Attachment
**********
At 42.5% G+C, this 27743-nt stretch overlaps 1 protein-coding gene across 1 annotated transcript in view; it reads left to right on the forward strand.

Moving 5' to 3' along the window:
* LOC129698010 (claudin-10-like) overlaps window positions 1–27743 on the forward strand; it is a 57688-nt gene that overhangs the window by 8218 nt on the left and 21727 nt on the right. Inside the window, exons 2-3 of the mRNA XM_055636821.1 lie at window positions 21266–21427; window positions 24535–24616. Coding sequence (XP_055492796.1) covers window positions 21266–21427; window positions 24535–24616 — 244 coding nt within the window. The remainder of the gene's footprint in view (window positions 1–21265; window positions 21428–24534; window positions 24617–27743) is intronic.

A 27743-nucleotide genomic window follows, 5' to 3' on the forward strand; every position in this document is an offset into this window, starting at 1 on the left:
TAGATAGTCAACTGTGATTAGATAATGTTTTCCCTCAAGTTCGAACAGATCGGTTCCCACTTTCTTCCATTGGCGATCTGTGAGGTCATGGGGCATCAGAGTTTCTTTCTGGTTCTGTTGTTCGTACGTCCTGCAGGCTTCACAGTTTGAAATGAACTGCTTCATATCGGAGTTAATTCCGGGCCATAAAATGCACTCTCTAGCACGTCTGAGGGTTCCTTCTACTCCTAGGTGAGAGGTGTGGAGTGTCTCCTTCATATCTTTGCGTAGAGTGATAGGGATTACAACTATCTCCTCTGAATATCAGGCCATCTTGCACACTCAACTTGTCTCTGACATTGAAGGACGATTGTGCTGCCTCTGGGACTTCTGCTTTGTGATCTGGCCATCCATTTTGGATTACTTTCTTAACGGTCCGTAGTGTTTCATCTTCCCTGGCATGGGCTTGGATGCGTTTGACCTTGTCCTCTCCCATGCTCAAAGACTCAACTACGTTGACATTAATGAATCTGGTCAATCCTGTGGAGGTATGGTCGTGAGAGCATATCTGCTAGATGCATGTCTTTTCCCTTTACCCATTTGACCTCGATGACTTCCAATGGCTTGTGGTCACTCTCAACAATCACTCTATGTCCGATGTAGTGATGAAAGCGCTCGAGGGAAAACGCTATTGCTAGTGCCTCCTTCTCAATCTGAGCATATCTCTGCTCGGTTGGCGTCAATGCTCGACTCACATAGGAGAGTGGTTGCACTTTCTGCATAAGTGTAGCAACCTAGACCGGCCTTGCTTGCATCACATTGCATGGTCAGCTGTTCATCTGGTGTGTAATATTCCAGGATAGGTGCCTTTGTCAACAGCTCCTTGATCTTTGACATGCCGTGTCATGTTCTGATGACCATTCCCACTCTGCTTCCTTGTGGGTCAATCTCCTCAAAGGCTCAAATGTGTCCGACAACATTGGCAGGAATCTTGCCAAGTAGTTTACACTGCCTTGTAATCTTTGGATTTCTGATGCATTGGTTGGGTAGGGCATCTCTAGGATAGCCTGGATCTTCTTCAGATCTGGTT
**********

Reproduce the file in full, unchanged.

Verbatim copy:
At 42.5% G+C, this 27743-nt stretch overlaps 1 protein-coding gene across 1 annotated transcript in view; it reads left to right on the forward strand.

Moving 5' to 3' along the window:
* LOC129698010 (claudin-10-like) overlaps window positions 1–27743 on the forward strand; it is a 57688-nt gene that overhangs the window by 8218 nt on the left and 21727 nt on the right. Inside the window, exons 2-3 of the mRNA XM_055636821.1 lie at window positions 21266–21427; window positions 24535–24616. Coding sequence (XP_055492796.1) covers window positions 21266–21427; window positions 24535–24616 — 244 coding nt within the window. The remainder of the gene's footprint in view (window positions 1–21265; window positions 21428–24534; window positions 24617–27743) is intronic.

A 27743-nucleotide genomic window follows, 5' to 3' on the forward strand; every position in this document is an offset into this window, starting at 1 on the left:
TAGATAGTCAACTGTGATTAGATAATGTTTTCCCTCAAGTTCGAACAGATCGGTTCCCACTTTCTTCCATTGGCGATCTGTGAGGTCATGGGGCATCAGAGTTTCTTTCTGGTTCTGTTGTTCGTACGTCCTGCAGGCTTCACAGTTTGAAATGAACTGCTTCATATCGGAGTTAATTCCGGGCCATAAAATGCACTCTCTAGCACGTCTGAGGGTTCCTTCTACTCCTAGGTGAGAGGTGTGGAGTGTCTCCTTCATATCTTTGCGTAGAGTGATAGGGATTACAACTATCTCCTCTGAATATCAGGCCATCTTGCACACTCAACTTGTCTCTGACATTGAAGGACGATTGTGCTGCCTCTGGGACTTCTGCTTTGTGATCTGGCCATCCATTTTGGATTACTTTCTTAACGGTCCGTAGTGTTTCATCTTCCCTGGCATGGGCTTGGATGCGTTTGACCTTGTCCTCTCCCATGCTCAAAGACTCAACTACGTTGACATTAATGAATCTGGTCAATCCTGTGGAGGTATGGTCGTGAGAGCATATCTGCTAGATGCATGTCTTTTCCCTTTACCCATTTGACCTCGATGACTTCCAATGGCTTGTGGTCACTCTCAACAATCACTCTATGTCCGATGTAGTGATGAAAGCGCTCGAGGGAAAACGCTATTGCTAGTGCCTCCTTCTCAATCTGAGCATATCTCTGCTCGGTTGGCGTCAATGCTCGACTCACATAGGAGAGTGGTTGCACTTTCTGCATAAGTGTAGCAACCTAGACCGGCCTTGCTTGCATCACATTGCATGGTCAGCTGTTCATCTGGTGTGTAATATTCCAGGATAGGTGCCTTTGTCAACAGCTCCTTGATCTTTGACATGCCGTGTCATGTTCTGATGACCATTCCCACTCTGCTTCCTTGTGGGTCAATCTCCTCAAAGGCTCAAATGTGTCCGACAACATTGGCAGGAATCTTGCCAAGTAGTTTACACTGCCTTGTAATCTTTGGATTTCTGATGCATTGGTTGGGTAGGGCATCTCTAGGATAGCCTGGATCTTCTTCAGATCTGGTT